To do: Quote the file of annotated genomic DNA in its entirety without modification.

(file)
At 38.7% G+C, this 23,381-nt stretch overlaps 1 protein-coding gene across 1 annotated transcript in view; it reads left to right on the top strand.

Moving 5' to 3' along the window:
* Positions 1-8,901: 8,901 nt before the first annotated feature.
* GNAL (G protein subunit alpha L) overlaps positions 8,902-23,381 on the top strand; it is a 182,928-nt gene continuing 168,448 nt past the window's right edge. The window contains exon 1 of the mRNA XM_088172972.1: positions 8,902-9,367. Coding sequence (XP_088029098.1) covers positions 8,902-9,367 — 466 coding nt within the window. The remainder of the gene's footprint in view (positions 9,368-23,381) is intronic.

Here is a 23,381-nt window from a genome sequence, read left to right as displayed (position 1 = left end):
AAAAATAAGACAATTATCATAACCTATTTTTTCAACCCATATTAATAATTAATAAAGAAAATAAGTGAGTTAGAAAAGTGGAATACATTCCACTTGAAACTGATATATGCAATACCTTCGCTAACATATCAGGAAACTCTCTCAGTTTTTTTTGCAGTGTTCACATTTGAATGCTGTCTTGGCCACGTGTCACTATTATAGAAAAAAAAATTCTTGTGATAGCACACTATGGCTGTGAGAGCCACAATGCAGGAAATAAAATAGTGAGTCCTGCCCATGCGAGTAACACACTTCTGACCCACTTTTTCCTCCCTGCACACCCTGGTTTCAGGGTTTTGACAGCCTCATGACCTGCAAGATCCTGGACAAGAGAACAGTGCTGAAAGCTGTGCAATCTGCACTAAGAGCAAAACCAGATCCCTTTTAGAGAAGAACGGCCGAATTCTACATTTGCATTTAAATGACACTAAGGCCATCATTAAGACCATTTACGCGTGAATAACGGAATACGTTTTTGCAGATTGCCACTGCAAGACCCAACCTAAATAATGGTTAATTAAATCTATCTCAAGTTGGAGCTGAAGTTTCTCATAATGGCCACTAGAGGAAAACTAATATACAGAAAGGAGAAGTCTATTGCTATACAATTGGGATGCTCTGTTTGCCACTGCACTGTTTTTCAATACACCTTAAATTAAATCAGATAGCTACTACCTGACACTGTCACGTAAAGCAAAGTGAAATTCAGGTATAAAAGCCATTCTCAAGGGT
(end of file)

At 38.7% G+C, this 23,381-nt stretch overlaps 1 protein-coding gene across 1 annotated transcript in view; it reads left to right on the top strand.

Moving 5' to 3' along the window:
* Positions 1-8,901: 8,901 nt before the first annotated feature.
* GNAL (G protein subunit alpha L) overlaps positions 8,902-23,381 on the top strand; it is a 182,928-nt gene continuing 168,448 nt past the window's right edge. The window contains exon 1 of the mRNA XM_088172972.1: positions 8,902-9,367. Coding sequence (XP_088029098.1) covers positions 8,902-9,367 — 466 coding nt within the window. The remainder of the gene's footprint in view (positions 9,368-23,381) is intronic.

Here is a 23,381-nt window from a genome sequence, read left to right as displayed (position 1 = left end):
AAAAATAAGACAATTATCATAACCTATTTTTTCAACCCATATTAATAATTAATAAAGAAAATAAGTGAGTTAGAAAAGTGGAATACATTCCACTTGAAACTGATATATGCAATACCTTCGCTAACATATCAGGAAACTCTCTCAGTTTTTTTTGCAGTGTTCACATTTGAATGCTGTCTTGGCCACGTGTCACTATTATAGAAAAAAAAATTCTTGTGATAGCACACTATGGCTGTGAGAGCCACAATGCAGGAAATAAAATAGTGAGTCCTGCCCATGCGAGTAACACACTTCTGACCCACTTTTTCCTCCCTGCACACCCTGGTTTCAGGGTTTTGACAGCCTCATGACCTGCAAGATCCTGGACAAGAGAACAGTGCTGAAAGCTGTGCAATCTGCACTAAGAGCAAAACCAGATCCCTTTTAGAGAAGAACGGCCGAATTCTACATTTGCATTTAAATGACACTAAGGCCATCATTAAGACCATTTACGCGTGAATAACGGAATACGTTTTTGCAGATTGCCACTGCAAGACCCAACCTAAATAATGGTTAATTAAATCTATCTCAAGTTGGAGCTGAAGTTTCTCATAATGGCCACTAGAGGAAAACTAATATACAGAAAGGAGAAGTCTATTGCTATACAATTGGGATGCTCTGTTTGCCACTGCACTGTTTTTCAATACACCTTAAATTAAATCAGATAGCTACTACCTGACACTGTCACGTAAAGCAAAGTGAAATTCAGGTATAAAAGCCATTCTCAAGGGT